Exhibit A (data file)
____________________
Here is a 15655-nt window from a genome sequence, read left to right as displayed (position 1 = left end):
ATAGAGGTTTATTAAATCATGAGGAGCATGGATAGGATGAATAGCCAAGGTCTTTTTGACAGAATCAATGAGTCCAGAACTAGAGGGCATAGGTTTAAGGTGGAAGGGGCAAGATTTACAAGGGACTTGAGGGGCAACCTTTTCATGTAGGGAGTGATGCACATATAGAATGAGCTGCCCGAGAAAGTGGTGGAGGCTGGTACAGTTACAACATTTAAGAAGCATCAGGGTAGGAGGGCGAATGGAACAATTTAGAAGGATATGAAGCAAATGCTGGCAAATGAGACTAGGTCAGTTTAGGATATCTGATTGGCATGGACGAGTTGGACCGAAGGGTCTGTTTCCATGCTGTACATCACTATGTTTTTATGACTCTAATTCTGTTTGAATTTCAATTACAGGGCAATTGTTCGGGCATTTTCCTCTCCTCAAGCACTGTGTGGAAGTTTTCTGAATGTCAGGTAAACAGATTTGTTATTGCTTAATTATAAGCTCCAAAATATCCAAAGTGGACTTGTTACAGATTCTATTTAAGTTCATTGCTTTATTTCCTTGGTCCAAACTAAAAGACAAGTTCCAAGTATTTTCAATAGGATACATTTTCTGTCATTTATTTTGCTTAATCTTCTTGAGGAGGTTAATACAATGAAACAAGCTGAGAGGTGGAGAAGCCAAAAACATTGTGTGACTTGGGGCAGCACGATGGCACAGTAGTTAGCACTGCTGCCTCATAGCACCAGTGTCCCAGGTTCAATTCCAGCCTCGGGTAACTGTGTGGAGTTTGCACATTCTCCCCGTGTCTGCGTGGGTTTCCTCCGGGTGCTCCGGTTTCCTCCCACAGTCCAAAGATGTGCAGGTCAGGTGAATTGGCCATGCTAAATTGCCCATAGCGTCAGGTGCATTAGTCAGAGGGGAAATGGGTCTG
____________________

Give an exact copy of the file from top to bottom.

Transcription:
Here is a 15655-nt window from a genome sequence, read left to right as displayed (position 1 = left end):
ATAGAGGTTTATTAAATCATGAGGAGCATGGATAGGATGAATAGCCAAGGTCTTTTTGACAGAATCAATGAGTCCAGAACTAGAGGGCATAGGTTTAAGGTGGAAGGGGCAAGATTTACAAGGGACTTGAGGGGCAACCTTTTCATGTAGGGAGTGATGCACATATAGAATGAGCTGCCCGAGAAAGTGGTGGAGGCTGGTACAGTTACAACATTTAAGAAGCATCAGGGTAGGAGGGCGAATGGAACAATTTAGAAGGATATGAAGCAAATGCTGGCAAATGAGACTAGGTCAGTTTAGGATATCTGATTGGCATGGACGAGTTGGACCGAAGGGTCTGTTTCCATGCTGTACATCACTATGTTTTTATGACTCTAATTCTGTTTGAATTTCAATTACAGGGCAATTGTTCGGGCATTTTCCTCTCCTCAAGCACTGTGTGGAAGTTTTCTGAATGTCAGGTAAACAGATTTGTTATTGCTTAATTATAAGCTCCAAAATATCCAAAGTGGACTTGTTACAGATTCTATTTAAGTTCATTGCTTTATTTCCTTGGTCCAAACTAAAAGACAAGTTCCAAGTATTTTCAATAGGATACATTTTCTGTCATTTATTTTGCTTAATCTTCTTGAGGAGGTTAATACAATGAAACAAGCTGAGAGGTGGAGAAGCCAAAAACATTGTGTGACTTGGGGCAGCACGATGGCACAGTAGTTAGCACTGCTGCCTCATAGCACCAGTGTCCCAGGTTCAATTCCAGCCTCGGGTAACTGTGTGGAGTTTGCACATTCTCCCCGTGTCTGCGTGGGTTTCCTCCGGGTGCTCCGGTTTCCTCCCACAGTCCAAAGATGTGCAGGTCAGGTGAATTGGCCATGCTAAATTGCCCATAGCGTCAGGTGCATTAGTCAGAGGGGAAATGGGTCTG